Letter to members of The World Community for Christian Meditation - Lent 2014

From Sarah Litchfield, on Fogo in Cape Verde, Africa

 

(Sarah was a member of several meditation groups in the UK, and spent time in Sydney helping prepare for the 2001 John Main Seminar, where she is fondly remembered for her great contribution to preparing for the event. The following updates her connection with the world wide WCCM community since she felt inspired to go to live at Cape Verde during English winters, more specifically an island called Fogo (Fire) which basically is a volcano in the Atlantic Ocean.)

She says “It is really only the last two years I have been really actively engaged with the Meditatio aspect of the WCCM.  When the opportunity came up to be involved in the Meditation for Schools initiative I was lucky enough to be in Roz Stockely's Wimborne group in Dorset and attend a  day given at a local school by Janet Robbins which totally inspired me to learn as much as possible from them and bring it out to Cape Verde( and she has since begun  meditation in several schools)

“I used Ernie Christie's book for help in how to go about doing all this.  I had to keep it simple as there was no electricity and my computer didn't work anyway and my Portuguese is fine as long as no one long as no one tries to talk back to me!  Luckily it is mediation! “

Her recent letter which follows,updates her life in Fogo


Dear  meditators in the St Catherine and St Joseph groups and friends in Sydney

How are you all?  I know you are all still meditating because extraordinary things have happened here in Fogo.  Thanks for all your perseverance in meditation. I thought you would be interested to know what is going on here.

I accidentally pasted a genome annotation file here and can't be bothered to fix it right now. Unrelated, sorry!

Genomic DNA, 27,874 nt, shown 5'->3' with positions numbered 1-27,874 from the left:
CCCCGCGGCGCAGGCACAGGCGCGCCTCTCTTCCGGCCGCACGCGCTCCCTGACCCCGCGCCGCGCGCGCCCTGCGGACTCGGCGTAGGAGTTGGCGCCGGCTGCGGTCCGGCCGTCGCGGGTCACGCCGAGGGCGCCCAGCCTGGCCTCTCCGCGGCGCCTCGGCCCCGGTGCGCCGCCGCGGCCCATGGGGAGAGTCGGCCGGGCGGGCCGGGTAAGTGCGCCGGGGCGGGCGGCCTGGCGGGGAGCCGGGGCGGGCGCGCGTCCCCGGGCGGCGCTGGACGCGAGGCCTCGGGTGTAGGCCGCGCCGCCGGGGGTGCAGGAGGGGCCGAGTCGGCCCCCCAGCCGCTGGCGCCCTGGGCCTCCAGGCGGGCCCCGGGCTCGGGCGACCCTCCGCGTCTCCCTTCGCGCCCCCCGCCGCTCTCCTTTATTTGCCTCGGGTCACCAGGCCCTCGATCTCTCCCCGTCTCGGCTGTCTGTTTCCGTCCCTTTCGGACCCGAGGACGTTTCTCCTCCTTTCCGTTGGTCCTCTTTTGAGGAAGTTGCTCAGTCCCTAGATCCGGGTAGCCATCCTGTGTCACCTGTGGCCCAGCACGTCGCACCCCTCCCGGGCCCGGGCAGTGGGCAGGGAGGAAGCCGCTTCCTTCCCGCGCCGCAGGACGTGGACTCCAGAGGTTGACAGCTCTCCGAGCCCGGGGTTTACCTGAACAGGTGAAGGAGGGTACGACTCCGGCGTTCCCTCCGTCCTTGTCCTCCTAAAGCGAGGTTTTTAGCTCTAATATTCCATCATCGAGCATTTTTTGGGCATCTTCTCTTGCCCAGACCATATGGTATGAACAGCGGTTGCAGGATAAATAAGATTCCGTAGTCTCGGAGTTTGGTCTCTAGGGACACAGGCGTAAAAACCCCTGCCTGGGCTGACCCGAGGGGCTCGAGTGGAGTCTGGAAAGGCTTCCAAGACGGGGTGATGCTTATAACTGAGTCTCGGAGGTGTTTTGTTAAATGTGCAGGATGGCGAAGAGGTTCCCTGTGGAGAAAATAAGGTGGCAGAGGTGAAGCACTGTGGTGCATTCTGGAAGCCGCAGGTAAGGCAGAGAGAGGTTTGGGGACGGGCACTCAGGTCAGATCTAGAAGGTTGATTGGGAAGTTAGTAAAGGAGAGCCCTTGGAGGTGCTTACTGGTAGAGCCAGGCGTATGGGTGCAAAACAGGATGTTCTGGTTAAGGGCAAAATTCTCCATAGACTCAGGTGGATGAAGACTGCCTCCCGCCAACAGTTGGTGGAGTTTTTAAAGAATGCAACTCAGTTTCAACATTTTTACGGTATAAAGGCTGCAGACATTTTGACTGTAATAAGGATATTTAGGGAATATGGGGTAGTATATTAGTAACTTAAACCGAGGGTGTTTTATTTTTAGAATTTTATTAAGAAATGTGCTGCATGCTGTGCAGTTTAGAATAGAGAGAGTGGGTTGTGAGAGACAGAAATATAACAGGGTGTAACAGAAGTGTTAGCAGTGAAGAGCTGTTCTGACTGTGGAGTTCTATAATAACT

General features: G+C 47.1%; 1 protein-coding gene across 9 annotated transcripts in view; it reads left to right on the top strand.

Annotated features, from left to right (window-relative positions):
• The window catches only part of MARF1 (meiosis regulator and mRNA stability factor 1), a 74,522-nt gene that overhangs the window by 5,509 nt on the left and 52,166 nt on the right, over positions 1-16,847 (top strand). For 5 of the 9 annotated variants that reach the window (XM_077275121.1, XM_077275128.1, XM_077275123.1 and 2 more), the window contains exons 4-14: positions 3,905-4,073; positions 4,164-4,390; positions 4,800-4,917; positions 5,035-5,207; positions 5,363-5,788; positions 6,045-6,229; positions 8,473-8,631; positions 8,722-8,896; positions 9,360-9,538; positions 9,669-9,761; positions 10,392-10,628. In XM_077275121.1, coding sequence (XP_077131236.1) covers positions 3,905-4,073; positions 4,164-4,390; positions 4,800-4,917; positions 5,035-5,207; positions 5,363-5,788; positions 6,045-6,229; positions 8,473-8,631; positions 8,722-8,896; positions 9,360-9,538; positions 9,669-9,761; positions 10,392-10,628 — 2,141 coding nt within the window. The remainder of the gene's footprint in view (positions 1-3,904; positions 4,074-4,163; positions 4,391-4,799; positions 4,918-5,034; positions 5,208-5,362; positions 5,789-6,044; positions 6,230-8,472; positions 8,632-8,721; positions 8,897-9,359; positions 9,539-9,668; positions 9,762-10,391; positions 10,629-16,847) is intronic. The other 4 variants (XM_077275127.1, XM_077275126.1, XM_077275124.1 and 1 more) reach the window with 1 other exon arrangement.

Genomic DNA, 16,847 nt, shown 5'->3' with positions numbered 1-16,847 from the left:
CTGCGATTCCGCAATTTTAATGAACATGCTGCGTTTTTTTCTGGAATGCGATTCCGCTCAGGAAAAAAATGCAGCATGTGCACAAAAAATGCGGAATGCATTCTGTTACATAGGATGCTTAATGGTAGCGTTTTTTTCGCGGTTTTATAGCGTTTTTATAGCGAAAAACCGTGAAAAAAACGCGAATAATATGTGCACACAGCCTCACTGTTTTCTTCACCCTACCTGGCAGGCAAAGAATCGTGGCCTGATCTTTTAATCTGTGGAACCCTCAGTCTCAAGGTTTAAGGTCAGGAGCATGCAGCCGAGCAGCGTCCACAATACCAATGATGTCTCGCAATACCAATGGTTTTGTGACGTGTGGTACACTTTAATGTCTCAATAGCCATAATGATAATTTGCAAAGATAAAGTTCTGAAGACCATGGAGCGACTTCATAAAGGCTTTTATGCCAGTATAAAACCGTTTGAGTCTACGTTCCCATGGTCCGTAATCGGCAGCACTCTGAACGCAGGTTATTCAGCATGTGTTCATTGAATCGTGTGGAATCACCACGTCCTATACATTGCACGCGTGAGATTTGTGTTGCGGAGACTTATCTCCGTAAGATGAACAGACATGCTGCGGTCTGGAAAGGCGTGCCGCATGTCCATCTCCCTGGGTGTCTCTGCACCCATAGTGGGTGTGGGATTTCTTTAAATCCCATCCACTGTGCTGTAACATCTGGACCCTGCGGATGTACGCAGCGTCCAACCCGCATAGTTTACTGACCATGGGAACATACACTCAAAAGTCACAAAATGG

Well, I don't know how, but I find myself living in an extraordinary little community here in the countryside about 6km from the main town Sao Filipe.  We are quite high up, half way up the flanks of the big volcanic crater that dominates the whole island.  This is definitely the closest I have experienced to what (I have in my mind) the Kingdom of Heaven is.  As my Nigerian friend, Eugenia, says, they really do live the gospel here.  Money plays a very small role in everyday life and not much attention is paid to what might happen tomorrow. Most people work hard on the land and the rhythm of life centres around St Joseph's, the little church about half way between me and the village.

Being from Europe I get rather exasperated at times.  How can they be so stupid as to live like this?  Of course you need money to live. Of course you have to plan for the future.  Can't you see how vulnerable this way of life makes you?  A case in example happened at the beginning of the year.  Our water supply starts from deep in the bowels of the island in the aquifers.  It is excellent water but very deep so a network of pumping stations and pipes connect us all to the source.  It was devised by the ingenious Germans but sadly, Herman the German went back to Europe and now the local firm aren't very good at maintaining the system.   The money put aside for spare parts has disappeared  and so everytime something goes wrong a part has to be flown out from Europe. 'Going wrong' happens a lot because the local electricity people keeping getting the output wattage wrong and that blows the pumping system.